“There’s not one pleasant thing about receiving chemotherapy treatments,” said Swartz. “So a design criterion for the heating system was to make the physical atmosphere as comfortable as possible for patients that will already be uneasy and distressed. The chemotherapy infusion rooms have in-wall radiant panels that provide the first stage heat.”
Two 1.5M BTU, condensing Aerco Benchmark boilers are set up in lead-lag fashion. A 300 MBH, Taco brazed-plate heat exchanger pulls heat from the building’s 180°F, six-inch primary heating loop to supply 120°F water to the radiant panels. The 16 small rooms are split into four zones.
The low-temp branch stemming from the small heat exchanger also heats 2,400 square-feet of sidewalk outside the main doors. Before the building approach was poured, 4G installed three-quarter-inch Watts Radiant PEX+. The concrete is kept dry throughout Montana’s October through April snow season; adding further to patient comfort, safety and convenience.
For common areas, offices, and supplemental heat to infusion rooms, high-temp water is pumped to the rooftop air handler and multiple VAV Boxes throughout the building. The big primary loop uses a 7.5 HP, VFD-powered Taco base-mounted pump.
“We like to use Taco and Watts Radiant products because of the local support we get from Vemco Sales,” said Hanninen. “Beyond that, it’s good to know we have the performance we need and manufacturers willing to stand behind their products.”
The plumbing for the Oncology Center was completed by 4G as well. DHW is supplied by a 100-gallon gas-fired water heater so that the boilers don’t need to run through the summer.
The groundwater cooling components came together smoothly, and the radiant portions of the project were no challenge for the 4G crews.
“But we were up against a fast-track, nine-month timeline,” said Hanninen. “Between drilling, plumbing, heating, cooling and working around other subcontractors, we had our hands full for most of 2013.” Construction for the first phase of the project started late in 2012, and wrapped up this past August. Phase two, which will offer radiation oncology services, is slated for spring completion.
Western Montana doesn’t see seismic activity like California, but Big Sky Country isn’t inactive. At the Oncology Center, seismic restraints were used for potable water lines, and the pumps and boilers were anchored to the concrete slab. On the roof, the large air handler rests on a seismic-compliant Vibro-Curb unit with integral spring vibration isolation.
The big mechanical room provided ample space for the main system components, but in-ceiling space was at a premium. Ductwork left minimal room for hydronic piping, electric, fire suppression and domestic hot water lines.
Montana is the fourth largest state by land mass, but it’s 44th in total population. A population density of 6.8 inhabitants per square mile simply means dealing with the same folks more often. Rep, installer, and engineer relationships are no exception.
“4G works frequently with A.C.E, and it definitely benefits both companies,” said Hanninen. “But our rep relationships are just as important. In Montana, we’re farther down the supply chain for a lot of things. Nothing is right around the corner, so Jared and I both lean on Dennis Nisbet, at Vemco Sales, a little harder than a contractor in New York might have to.”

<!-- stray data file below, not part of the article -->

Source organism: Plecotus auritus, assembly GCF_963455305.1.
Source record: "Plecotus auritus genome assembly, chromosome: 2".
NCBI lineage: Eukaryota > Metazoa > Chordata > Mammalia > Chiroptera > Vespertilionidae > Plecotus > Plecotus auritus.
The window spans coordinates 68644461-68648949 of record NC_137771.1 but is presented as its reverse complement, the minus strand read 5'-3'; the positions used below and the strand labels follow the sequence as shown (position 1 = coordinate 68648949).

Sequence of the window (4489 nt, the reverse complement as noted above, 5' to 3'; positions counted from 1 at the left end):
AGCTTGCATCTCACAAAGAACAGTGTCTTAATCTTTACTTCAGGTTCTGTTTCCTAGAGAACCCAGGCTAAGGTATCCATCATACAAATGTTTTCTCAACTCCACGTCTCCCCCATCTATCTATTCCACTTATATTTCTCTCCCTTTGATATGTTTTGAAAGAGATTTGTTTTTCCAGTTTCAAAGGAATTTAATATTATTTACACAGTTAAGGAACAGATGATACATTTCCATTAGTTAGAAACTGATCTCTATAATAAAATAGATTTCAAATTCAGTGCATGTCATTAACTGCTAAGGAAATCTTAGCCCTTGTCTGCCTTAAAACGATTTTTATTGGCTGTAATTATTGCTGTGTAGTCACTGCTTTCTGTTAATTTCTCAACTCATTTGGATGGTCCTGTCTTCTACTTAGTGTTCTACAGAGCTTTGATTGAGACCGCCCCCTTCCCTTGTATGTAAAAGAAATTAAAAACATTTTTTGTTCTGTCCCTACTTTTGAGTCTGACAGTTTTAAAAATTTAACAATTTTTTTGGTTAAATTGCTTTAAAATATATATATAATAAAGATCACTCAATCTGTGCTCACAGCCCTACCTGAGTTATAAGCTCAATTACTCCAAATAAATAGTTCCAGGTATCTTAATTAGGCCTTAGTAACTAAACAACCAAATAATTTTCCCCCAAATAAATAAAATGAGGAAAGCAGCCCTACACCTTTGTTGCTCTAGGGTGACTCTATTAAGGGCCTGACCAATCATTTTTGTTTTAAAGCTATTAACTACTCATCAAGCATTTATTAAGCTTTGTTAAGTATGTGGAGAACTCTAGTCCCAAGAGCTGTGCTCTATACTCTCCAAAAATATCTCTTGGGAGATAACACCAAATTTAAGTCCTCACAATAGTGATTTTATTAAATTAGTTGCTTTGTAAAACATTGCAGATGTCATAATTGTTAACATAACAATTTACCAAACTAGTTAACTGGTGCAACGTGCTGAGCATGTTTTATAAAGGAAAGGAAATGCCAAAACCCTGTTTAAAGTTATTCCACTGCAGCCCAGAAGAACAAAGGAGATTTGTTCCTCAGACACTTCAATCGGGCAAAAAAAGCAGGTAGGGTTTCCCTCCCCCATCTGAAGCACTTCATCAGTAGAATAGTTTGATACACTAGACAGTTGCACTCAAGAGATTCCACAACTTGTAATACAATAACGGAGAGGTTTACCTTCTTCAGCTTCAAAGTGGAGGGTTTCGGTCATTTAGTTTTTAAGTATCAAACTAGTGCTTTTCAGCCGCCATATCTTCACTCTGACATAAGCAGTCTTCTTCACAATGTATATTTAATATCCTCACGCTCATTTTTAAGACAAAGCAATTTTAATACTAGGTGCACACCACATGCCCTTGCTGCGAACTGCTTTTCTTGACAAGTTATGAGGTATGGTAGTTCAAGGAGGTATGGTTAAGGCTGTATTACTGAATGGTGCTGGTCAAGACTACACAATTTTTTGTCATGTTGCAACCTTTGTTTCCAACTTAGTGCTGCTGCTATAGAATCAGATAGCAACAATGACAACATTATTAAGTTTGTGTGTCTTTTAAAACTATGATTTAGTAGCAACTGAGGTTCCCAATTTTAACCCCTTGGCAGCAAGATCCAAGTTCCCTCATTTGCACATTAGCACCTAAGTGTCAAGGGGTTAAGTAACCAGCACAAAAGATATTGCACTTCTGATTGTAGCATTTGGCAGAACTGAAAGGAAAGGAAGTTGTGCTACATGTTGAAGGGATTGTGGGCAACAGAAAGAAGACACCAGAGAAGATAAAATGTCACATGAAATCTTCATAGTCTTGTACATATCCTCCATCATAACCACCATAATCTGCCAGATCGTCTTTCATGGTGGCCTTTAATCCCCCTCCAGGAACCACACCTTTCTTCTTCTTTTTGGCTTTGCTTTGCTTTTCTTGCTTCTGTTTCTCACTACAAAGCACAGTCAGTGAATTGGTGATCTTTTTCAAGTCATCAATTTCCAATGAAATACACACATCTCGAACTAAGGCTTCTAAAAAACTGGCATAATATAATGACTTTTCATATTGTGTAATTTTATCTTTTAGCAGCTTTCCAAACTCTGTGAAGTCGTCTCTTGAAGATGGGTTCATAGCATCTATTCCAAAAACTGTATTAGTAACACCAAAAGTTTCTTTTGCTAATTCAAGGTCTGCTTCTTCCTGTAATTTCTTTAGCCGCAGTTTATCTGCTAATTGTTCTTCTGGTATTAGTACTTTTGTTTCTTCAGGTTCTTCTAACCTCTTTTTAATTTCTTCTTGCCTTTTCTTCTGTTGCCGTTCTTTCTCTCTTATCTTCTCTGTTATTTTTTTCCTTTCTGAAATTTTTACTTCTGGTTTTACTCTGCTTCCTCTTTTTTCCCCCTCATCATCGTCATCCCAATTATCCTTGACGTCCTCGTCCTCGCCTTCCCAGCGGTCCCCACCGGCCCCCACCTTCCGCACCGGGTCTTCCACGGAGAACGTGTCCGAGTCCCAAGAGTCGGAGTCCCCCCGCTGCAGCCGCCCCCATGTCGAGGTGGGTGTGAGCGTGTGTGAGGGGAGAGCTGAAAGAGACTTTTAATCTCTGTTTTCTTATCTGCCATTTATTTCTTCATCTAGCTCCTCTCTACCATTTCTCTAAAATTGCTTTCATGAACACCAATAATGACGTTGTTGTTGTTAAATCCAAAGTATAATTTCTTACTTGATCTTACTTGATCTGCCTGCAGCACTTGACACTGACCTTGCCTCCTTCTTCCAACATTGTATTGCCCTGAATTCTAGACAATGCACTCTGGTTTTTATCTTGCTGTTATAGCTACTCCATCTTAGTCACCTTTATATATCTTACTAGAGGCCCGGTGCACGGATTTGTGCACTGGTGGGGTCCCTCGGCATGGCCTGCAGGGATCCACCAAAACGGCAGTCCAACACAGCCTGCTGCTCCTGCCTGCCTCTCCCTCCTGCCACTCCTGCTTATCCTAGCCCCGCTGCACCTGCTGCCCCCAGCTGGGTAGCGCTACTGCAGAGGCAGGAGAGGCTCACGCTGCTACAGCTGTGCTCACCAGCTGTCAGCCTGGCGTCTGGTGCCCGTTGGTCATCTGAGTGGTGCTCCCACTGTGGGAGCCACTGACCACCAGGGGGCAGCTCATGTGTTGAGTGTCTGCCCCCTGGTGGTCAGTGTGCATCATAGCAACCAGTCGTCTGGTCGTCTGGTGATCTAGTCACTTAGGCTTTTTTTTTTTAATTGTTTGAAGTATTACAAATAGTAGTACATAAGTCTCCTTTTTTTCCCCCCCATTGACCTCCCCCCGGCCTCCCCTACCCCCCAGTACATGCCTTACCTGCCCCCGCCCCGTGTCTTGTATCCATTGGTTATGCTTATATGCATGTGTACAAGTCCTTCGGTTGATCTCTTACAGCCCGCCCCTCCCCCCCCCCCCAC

“We do our best to be a resource to both firms,” said Nesbit, who is outside sales for the 35 year-old Northwestern manufacturer’s representative firm. “We get involved in as many projects across the state as we can. A.C.E. usually designs the systems and sizes boilers, pumps, etc. I help them select the appropriate equipment for the application. As you can see at the Oncology Center, we often get into some unique applications.”
Nisbet worked closely with Swartz as he did most of the front-end engineering work at the Oncology project. “I think our biggest challenge was staying under budget and ahead of the 12-month design/construction timeframe,” said Swartz. “Dennis definitely helped with both, as he does on all our projects.”
The fast-flowing aquifer, which is constantly recharged by the Clark Fork River, is a boon to the Missoula community. When coupled with engineering and mechanical aptitude – it indirectly makes healthcare more affordable for those nearby.
“The hospital received a $43,000 rebate from the local utility for installing the groundwater cooling system,” said Swartz. “But we’ve calculated that the system also provides an energy savings of around 150,000 kWh per year when compared to a traditional chiller system – meaning an additional benefit of $11,000 or so per year.
“Before this building was complete, we enjoyed very high satisfaction with our cancer treatment services, but we wanted a facility that could offer even more,” said Devin Huntley, VP of operations at Missoula Community Medical Center.
“With the new facility, we set out to provide the best atmosphere and service possible,” said Huntley. “Patients and family members now tell us every day how much they love it. From an administrations perspective, I can honestly say that this is the first project I’ve worked on in a long time that far exceeded my expectations.”
The building is positioned to take advantage of the mountain views and the soon-to-come healing garden. Few people who enter the facility know about the natural resource that lies beneath their feet, helping to make the building a reality.